Posted on: December 3, 2019 at 10:04 AM    

Over the last ten years, there has been an upward trend in crashes involving pedestrian and cyclists at level (railway line) crossings in New Zealand. While safety at these crossings for motor vehicle users steadily improved over time, less attention was paid to the safety of pedestrians and cyclists at level crossings.

To address safety concerns, KiwiRail (the New Zealand rail authority) developed the Level Crossing Safety Impact Assessment (LCSIA) to help make consistent decisions on how to mitigate crash risk at level crossings. An LCSIA is triggered when there is a change to the road network that increases crash risk, including increased frequency of trains, increases in vehicle, pedestrian and cycle volumes, or the installation of a cycleway, footpath or shared path. Over the last three years, around 100 road and 100 pedestrian crossings have been assessed using the LCSIA process. 

The LCSIA has four parts. The first part (with 50% weighting) is the risk level (low to high) that comes from the Australasian Level Crossing Assessment Model (ALCAM). ALCAM looks at factors such as road geometry, road user and rail volumes and speed, visibility and existing protection measures.

The ALCAM guidelines and NZ level crossing guidance recommend that assessments of level crossing safety also consider other safety information, such as safety concerns raised by locomotive engineers (train drivers) and incident (near misses and crash) data. To consider this additional information in a structured way the LCSIA process includes three additional assessments that make up the other 50% of the risk score.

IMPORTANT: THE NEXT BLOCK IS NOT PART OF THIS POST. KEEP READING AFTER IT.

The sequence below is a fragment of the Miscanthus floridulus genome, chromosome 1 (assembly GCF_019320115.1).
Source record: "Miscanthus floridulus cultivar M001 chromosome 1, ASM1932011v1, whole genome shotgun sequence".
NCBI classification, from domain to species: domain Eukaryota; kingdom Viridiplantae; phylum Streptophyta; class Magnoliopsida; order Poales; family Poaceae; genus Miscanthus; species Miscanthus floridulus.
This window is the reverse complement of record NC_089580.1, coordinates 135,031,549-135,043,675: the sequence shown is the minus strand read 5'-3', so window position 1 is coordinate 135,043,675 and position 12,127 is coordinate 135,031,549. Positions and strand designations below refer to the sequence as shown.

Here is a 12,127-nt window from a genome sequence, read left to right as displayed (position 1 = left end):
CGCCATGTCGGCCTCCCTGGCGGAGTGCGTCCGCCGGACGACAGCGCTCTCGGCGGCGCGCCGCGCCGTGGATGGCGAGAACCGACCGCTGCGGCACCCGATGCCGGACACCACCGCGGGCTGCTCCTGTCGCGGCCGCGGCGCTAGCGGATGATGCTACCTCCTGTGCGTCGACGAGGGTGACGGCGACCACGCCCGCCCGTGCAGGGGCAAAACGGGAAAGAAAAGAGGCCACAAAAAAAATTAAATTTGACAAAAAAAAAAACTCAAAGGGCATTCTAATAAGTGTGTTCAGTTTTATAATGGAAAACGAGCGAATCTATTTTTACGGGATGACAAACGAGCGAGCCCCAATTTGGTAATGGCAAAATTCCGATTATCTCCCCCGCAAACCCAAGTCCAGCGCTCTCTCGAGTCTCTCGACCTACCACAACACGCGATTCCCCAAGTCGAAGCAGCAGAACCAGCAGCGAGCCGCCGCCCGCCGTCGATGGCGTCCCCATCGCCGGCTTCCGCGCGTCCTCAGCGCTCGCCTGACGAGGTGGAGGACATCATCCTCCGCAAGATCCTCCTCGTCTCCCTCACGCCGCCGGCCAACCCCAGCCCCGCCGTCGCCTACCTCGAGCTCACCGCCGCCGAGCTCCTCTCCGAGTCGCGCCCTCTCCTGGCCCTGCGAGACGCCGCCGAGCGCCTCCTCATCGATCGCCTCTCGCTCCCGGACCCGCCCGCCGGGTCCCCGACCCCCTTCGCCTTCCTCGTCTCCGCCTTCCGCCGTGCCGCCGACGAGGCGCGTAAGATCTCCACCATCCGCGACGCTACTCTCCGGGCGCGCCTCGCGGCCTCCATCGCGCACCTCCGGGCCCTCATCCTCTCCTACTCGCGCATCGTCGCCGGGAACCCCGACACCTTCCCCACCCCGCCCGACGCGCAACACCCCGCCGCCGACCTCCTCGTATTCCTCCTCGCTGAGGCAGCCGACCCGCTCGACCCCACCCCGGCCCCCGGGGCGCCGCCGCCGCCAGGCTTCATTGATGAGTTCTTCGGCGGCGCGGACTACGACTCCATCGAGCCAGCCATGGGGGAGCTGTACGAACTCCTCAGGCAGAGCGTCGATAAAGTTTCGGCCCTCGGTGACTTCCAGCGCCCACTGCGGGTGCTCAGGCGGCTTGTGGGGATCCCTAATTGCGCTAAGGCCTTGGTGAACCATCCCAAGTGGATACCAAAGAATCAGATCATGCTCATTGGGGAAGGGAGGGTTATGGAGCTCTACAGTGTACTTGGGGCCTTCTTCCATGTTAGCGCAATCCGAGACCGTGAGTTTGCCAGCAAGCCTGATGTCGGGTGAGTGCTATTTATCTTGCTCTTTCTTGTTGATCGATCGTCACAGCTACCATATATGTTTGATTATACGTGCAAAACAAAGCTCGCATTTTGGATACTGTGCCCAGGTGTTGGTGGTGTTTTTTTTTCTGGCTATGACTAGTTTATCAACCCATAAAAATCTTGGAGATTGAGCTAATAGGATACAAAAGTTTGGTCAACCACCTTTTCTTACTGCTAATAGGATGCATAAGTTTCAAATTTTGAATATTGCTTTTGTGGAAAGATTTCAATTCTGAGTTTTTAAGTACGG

The first is the locomotive and local transport engineers’ assessment of risk, based on personal and customer experiences of the level crossing. The second assessment uses site history, including crashes, near misses and other incidents reported by locomotive engineers, KiwiRail staff and the Police. The final assessment is undertaken onsite by the LCSIA team. This assessment looks at key high-risk factors in more detail. For example, the size of the flange gaps, proportion of distracted users, proportion of cyclists, visibility for road users and vehicle grounding out. All LCSIA assessors must be trained and certified to undertake this assessment.

Once the assessment is completed, a level crossing receives a score and is given a rating using a five-band range from low to high. The rating helps KiwiRail, road controlling authorities and private developers decide on appropriate safety interventions at each level crossing.  The goal being that each level crossings be rated no more than low-medium after it is upgraded. While this cannot be achieved at all crossings due to upgrade costs or other constraints, the secondary objective is that the upgraded crossing be safer than the existing crossing.

The development of LCSIA received industry-wide support and the project was a finalist for the 3M Safety Innovation Award. The assessment process put a focus on level crossing safety for all road users, leading to a better understanding of the risk of level and clarity around how it can be managed.

Shane Turner helped develop LCSIA in New Zealand and assists KiwiRail with LCSIA training. Shane will be presenting on LCSIA at the TRB Annual Meeting in Washington DC in January. Alternatively contact him directly to find out more about how LCSIA can be used to manage road user risk at level crossings.

Written by Dr Shane Turner, Technical Director, Road Safety

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